'Beef' Stars Defend David Choe Casting. Internet Reaction Is Not Great
More than a week ago, video footage of “Beef” actor David Choe talking about raping a woman was resurfaced online, sparking intense criticism of the decision to cast him in a key role. The controversy is now casting a long pall over a Netflix show that had won acclaim for its pitch-black comedy and deftly drawn Asian American characters.
Critics of Choe’s casting said the decision to use the artist in a Netflix show was insulting — especially to sexual assault survivors and Black women. (Choe had described the woman as “half Black, half white.”) After days of silence, the “Beef team” issued a statement Friday, initially to Vanity Fair.
About the statement
Ali Wong and Steven Yeun, the show’s stars and executive producers, along with show creator Lee Sung Jin, deplored the story Choe told in 2014 on his now-defunct podcast, DVDASA, about forcing oral sex on a massage therapist.
The trio also referred to Choe’s claim that he had made up the story — something he has said in statements that predate “Beef.”
“The story David Choe fabricated nine years ago is undeniably hurtful and extremely disturbing,” the “Beef” team wrote. “We do not condone this story in any way, and we understand why this has been so upsetting and triggering.”
In the statement, the “Beef” creators did not reveal when they knew about Choe’s rape comments but indicated they had witnessed his personal progress over an unspecified period of time.
“We're aware David has apologized in the past for making up this horrific story, and we've seen him put in the work to get the mental health support he needed over the last decade to better himself and learn from his mistakes.”
What Netflix says
LAist contacted Netflix about the trio’s statement. A representative for the streamer said the Vanity Fair article is accurate but would not comment further.
Initial online response to the statement was poor, with commenters expressing anger and disappointment with Wong and Yeun, whose well-received work and offbeat career choices have netted them large fan bases.
People are saying Steven Yeun and Ali Wong shouldn’t have released that statement and I disagree. I’m glad they did. Because now I know exactly how they feel (about Black women), where they stand (in terms of supporting their degenerate friend David Choe), & how we arrived here.— Clarkisha Kent (@IWriteAllDay_) April 21, 2023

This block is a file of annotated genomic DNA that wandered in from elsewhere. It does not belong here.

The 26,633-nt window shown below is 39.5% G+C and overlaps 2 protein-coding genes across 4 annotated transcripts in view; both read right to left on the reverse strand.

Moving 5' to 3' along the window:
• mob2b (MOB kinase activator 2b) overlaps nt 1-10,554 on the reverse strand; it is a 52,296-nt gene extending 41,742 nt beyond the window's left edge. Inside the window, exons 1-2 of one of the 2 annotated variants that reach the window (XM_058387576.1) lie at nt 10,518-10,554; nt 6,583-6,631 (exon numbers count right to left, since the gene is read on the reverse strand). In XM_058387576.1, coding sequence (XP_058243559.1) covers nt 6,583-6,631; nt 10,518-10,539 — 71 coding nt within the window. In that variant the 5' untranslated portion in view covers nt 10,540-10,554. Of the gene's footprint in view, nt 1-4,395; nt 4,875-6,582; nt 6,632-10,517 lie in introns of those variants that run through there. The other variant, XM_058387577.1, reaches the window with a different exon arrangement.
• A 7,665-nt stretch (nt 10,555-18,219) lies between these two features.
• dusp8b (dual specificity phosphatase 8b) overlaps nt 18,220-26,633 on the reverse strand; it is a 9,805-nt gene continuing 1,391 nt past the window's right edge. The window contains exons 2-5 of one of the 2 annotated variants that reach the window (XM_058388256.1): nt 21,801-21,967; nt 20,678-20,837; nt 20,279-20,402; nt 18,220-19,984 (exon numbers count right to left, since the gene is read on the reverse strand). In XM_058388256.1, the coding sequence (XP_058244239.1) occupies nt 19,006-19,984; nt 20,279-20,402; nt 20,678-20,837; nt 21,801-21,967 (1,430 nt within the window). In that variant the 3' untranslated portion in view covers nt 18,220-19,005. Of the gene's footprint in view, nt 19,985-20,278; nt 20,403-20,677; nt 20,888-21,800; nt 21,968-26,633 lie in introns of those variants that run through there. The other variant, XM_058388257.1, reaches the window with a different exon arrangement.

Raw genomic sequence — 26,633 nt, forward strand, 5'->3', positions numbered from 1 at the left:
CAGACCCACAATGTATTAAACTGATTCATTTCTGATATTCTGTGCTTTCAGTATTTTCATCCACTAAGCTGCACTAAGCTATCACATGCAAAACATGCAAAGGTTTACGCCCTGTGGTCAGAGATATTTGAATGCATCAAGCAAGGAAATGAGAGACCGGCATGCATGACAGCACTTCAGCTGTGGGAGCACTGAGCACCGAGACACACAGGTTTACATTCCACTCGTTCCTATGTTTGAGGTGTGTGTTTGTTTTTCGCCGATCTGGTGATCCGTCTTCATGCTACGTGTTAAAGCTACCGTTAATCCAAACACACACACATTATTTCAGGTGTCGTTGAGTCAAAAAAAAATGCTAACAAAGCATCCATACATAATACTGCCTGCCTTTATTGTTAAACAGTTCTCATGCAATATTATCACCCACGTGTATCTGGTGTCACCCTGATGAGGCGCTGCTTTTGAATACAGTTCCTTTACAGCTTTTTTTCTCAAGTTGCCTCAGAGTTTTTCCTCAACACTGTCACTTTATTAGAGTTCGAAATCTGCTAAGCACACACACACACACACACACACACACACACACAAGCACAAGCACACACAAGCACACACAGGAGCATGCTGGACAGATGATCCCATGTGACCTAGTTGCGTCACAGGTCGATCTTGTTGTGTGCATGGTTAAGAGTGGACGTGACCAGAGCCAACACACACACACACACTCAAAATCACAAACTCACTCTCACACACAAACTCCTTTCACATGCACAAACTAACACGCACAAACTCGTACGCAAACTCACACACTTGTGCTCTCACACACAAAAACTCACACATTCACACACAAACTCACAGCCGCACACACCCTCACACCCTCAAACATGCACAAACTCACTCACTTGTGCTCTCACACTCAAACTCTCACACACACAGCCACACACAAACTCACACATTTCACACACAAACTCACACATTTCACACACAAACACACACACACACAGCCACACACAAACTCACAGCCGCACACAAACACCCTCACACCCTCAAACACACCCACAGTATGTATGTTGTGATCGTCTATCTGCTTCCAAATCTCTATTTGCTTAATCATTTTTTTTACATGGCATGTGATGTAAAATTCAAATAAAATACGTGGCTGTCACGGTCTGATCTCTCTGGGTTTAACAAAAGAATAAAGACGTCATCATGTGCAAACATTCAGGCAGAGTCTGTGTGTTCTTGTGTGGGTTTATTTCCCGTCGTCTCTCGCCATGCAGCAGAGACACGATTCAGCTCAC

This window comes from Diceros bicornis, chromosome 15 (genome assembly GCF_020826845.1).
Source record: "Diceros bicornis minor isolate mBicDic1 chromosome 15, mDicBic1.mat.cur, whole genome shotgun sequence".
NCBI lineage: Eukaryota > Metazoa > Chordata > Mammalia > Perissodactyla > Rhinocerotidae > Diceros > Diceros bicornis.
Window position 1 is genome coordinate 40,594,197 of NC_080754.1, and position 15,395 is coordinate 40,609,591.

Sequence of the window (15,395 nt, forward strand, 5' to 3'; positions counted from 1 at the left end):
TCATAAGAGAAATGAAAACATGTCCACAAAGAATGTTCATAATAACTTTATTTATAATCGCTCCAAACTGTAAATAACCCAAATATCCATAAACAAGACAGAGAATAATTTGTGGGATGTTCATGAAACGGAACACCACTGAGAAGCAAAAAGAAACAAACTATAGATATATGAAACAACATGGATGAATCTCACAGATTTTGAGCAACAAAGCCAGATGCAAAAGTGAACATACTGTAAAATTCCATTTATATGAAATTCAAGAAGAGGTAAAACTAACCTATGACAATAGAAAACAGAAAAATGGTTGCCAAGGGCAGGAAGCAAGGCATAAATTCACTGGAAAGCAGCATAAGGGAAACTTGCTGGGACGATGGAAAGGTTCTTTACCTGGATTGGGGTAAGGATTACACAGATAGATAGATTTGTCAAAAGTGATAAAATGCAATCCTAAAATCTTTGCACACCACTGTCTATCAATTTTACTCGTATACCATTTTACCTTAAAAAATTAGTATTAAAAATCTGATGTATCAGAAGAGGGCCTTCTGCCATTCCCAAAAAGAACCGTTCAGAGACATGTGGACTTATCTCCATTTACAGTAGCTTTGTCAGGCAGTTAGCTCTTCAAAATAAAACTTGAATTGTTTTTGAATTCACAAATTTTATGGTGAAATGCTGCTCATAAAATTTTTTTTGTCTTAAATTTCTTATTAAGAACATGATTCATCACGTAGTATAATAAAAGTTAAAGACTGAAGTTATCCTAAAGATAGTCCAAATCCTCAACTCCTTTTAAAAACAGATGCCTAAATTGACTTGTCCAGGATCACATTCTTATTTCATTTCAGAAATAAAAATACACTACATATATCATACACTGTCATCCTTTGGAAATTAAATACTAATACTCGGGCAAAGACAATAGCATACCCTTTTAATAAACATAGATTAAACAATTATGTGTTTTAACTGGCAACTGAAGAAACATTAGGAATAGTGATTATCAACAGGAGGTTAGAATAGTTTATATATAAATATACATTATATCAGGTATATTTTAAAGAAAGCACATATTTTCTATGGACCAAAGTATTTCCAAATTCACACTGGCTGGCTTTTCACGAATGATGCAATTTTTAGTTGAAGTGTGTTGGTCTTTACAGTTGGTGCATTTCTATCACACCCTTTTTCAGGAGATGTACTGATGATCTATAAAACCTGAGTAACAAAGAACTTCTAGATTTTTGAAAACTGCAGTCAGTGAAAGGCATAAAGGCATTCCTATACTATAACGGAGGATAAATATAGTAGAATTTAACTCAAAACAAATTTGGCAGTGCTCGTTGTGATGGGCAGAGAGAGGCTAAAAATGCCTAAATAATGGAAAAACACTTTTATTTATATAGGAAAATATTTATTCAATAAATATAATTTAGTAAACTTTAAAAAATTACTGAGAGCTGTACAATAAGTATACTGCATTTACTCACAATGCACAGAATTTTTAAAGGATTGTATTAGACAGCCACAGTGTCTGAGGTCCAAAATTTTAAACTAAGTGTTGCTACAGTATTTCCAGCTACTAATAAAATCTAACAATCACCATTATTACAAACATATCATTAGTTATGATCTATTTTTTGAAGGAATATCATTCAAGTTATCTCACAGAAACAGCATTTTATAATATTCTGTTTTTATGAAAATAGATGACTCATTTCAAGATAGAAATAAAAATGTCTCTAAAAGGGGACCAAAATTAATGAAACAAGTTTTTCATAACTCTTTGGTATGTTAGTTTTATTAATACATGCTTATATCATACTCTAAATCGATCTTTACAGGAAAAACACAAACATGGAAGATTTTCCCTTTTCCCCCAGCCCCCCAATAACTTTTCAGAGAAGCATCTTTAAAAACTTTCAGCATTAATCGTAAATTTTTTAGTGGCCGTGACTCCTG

Which brings me to today. I find the statement by Beef producers unsatisfying bc it comes too late and it feels like an attempt to end — not engage — the current and very necessary discourse we need to have around sexual violence and r*pe culture as it impacts the AsAm community.— Jenn | Reappropriate (@reappropriate) April 22, 2023
Choe’s comments started making the rounds last Wednesday when journalist Aura Bogado tweeted excerpts of a 2014 BuzzFeed article that recounted Choe’s discussion of a sexual assault on the podcast he co-hosted with Asa Akira, who is an adult film actor.
https://t.co/9nkDEejAfZ pic.twitter.com/h8bzN92XPR— Aura Bogado (@aurabogado) April 13, 2023
The next day Bogado posted a video on Twitter in which Choe described himself as a “successful rapist.”
Twitter users, many of them Black and Asian American women, quickly condemned Choe’s comments as misogynistic and racist and questioned the judgment of the “Beef” team to expose the cast and crew to someone with Choe’s past.
Widespread plaudits about the show’s quality, which lauded the complex Asian American characters, morphed into debates over the worthiness of representation when it came at the expense of the most marginalized members of a community.
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Earlier this week, Nguyên Lê, a film writer, recounted online how the “Beef” team’s silence led him to give up a coveted interview with Vietnamese actress Hồng Đào, who plays the mother of Wong’s character on the show,
I’ve decided to cancel this interview. A mini 🧵— I hope you’ll hear me out… https://t.co/LxJqhIpkst— Nguyên Lê 🍥 (@nle318) April 20, 2023
Lê said the statement was “disappointing.”
“This was a moment to be different and no one took it,” he wrote in a message. “Certain things the show preached and practiced, especially on the 'don’t let your bad impulses consume you' front the people involved did not apply.”
He said the statement only validated his decision to cancel the interview with Dao.
“I was honestly hurt when I couldn’t broadcast this achievement, but things have gotten to the point where there’s no avoiding the David Choe in the room when talking about 'Beef',” Lê said.
Choe’s comments drew even more attention after Bogado and fellow writer Meecham Whitson Meriweather said they had received Digital Millennium Copyright Act takedown notices from Choe for tweeting video of the artist making comments about rape. Their tweets are no longer available.
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